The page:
Older dogs need to be fed a good quality diet that meets their needs at this stage of their lives all the while keeping a close eye on a dog's weight. A rough feeding guide for older dogs is as follows bearing in mind they should be fed highly digestible food that does not contain any additives:

  • Protein content should be anything from 14 – 21%
  • Fat content should be less than 10%
  • Fibre content should be less than 4%
  • Calcium content should be 0.5 – 0.8%
  • Phosphorous content should be 0.4 – 0.7%
  • Sodium content should be 0.2 – 0.4%

Older Grand Bleu don't need the same amount of daily exercise as a younger dog, but they still need the right amount of physical activity to maintain muscle tone and to prevent a dog from putting on too much weight. All dogs need access to fresh clean water and this is especially true of older dogs when they reach their golden years because they are more at risk of developing kidney disorders.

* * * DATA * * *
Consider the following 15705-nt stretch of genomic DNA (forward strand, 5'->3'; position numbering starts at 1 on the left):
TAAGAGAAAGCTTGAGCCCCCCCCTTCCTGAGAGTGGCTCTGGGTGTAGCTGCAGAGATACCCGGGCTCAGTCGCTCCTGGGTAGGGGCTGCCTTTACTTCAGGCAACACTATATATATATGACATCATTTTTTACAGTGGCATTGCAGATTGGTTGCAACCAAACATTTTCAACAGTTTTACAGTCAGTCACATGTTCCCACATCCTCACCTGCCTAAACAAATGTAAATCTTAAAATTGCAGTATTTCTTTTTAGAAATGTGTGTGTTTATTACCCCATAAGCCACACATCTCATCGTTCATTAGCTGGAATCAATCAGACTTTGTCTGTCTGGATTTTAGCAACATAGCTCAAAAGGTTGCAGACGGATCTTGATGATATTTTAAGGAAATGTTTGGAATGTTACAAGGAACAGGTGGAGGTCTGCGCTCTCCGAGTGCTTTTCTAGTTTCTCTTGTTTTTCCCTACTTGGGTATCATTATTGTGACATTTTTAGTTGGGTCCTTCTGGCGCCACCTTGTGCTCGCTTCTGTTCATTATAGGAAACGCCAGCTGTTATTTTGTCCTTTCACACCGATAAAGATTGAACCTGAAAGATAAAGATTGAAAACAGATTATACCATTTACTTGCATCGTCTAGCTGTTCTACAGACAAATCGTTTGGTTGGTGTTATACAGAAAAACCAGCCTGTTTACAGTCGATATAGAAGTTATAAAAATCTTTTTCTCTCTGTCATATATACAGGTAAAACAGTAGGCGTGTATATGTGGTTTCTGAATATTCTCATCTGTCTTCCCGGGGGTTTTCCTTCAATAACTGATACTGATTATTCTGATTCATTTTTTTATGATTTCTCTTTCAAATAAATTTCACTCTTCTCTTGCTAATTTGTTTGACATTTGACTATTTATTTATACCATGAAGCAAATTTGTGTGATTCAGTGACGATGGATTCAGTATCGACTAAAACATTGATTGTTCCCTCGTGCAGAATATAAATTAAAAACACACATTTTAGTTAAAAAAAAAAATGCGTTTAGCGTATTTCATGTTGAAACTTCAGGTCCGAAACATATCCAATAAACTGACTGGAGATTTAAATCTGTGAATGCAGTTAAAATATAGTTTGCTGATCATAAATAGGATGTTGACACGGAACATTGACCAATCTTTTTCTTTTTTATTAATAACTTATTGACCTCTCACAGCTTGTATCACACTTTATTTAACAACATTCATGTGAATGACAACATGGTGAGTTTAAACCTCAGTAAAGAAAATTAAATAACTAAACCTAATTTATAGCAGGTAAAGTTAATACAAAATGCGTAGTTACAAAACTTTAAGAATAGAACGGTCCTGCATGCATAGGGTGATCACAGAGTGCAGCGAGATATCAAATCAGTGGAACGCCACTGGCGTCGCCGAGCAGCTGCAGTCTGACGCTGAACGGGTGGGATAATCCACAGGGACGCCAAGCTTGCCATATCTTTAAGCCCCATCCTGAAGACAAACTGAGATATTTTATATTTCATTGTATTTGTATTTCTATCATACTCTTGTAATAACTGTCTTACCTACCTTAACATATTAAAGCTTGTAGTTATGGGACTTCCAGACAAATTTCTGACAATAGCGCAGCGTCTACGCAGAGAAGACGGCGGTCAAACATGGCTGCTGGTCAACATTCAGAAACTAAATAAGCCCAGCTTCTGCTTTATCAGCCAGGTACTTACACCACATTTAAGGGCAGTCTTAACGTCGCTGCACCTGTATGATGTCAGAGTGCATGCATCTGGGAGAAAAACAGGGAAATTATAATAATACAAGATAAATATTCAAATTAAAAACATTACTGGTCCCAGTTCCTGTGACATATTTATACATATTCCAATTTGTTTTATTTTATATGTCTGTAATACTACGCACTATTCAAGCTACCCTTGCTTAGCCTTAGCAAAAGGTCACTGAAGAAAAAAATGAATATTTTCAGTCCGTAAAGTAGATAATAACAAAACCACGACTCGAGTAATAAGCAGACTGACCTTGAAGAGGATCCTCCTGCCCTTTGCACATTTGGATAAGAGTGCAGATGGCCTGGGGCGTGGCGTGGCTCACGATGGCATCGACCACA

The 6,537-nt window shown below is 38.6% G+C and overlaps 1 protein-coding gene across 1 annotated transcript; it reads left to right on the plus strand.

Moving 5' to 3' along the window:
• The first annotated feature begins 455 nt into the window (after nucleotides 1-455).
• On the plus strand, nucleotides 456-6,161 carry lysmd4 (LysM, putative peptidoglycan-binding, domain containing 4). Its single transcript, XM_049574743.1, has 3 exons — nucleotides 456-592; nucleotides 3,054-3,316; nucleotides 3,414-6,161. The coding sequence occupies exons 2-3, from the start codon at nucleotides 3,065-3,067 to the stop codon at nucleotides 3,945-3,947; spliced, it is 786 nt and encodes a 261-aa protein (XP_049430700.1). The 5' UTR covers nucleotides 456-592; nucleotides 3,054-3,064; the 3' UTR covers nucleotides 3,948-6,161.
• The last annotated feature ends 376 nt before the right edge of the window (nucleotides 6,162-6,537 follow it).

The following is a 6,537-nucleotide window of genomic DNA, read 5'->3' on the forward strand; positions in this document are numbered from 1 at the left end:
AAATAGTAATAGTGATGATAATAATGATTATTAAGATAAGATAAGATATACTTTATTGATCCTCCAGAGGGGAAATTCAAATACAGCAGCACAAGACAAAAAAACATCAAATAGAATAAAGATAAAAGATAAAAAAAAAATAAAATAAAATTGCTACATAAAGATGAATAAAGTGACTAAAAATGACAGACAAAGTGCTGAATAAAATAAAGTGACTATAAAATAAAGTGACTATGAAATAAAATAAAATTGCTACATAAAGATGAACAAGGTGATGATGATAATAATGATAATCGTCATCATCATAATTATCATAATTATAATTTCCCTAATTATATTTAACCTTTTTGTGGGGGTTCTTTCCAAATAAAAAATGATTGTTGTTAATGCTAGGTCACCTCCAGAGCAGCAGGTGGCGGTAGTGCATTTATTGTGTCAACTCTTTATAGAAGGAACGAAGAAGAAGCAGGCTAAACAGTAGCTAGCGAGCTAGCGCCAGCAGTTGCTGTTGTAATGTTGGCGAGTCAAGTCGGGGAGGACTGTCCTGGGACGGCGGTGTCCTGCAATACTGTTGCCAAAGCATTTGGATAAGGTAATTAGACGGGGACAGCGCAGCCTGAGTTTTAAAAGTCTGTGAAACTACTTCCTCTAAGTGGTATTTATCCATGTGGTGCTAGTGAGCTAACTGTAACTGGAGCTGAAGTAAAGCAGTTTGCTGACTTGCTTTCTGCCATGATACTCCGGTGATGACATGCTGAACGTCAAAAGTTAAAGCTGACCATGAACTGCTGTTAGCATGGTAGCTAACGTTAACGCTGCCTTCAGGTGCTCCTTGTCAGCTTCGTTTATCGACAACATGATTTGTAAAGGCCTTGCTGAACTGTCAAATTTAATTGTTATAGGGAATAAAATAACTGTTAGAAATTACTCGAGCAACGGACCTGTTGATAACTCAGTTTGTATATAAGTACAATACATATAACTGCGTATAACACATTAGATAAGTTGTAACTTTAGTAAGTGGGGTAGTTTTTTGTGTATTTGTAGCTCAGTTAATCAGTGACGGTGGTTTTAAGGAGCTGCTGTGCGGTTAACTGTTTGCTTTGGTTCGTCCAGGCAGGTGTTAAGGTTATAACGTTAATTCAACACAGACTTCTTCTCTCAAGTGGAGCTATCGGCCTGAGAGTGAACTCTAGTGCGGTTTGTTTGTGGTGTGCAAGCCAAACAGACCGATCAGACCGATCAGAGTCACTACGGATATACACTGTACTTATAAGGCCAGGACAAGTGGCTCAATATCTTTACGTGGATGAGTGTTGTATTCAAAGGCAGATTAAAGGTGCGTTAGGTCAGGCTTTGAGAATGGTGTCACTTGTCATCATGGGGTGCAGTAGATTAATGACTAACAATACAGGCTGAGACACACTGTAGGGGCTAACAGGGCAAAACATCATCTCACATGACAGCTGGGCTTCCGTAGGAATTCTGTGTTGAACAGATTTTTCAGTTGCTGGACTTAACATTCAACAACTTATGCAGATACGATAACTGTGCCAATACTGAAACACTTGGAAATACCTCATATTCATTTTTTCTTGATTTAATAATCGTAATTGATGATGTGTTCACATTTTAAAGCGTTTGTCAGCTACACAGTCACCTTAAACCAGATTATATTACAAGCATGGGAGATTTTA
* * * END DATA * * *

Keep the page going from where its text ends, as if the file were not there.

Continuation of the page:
Grooming

The Grand Bleu has a short coat and as such they are low maintenance on the grooming front. A weekly brush is all it takes to remove any dead and loose hair along with a weekly wipe over with a chamois leather which helps keep a nice sheen on a dog's coat. Because they have such long ears, it's important to keep an eye on the tips and to remove any debris or dirt that might get caught in them.

They shed throughout the year only more so during the Spring and then again in the Autumn when more frequent grooming is usually necessary to keep on top of things. It's also important to check a dog's ears on a regular basis and to clean them when necessary. If too much wax is allowed to build up in a dog's ears, it can lead to a painful infection which can be hard to clear up. In short, prevention is often easier than cure when it comes to ear infections.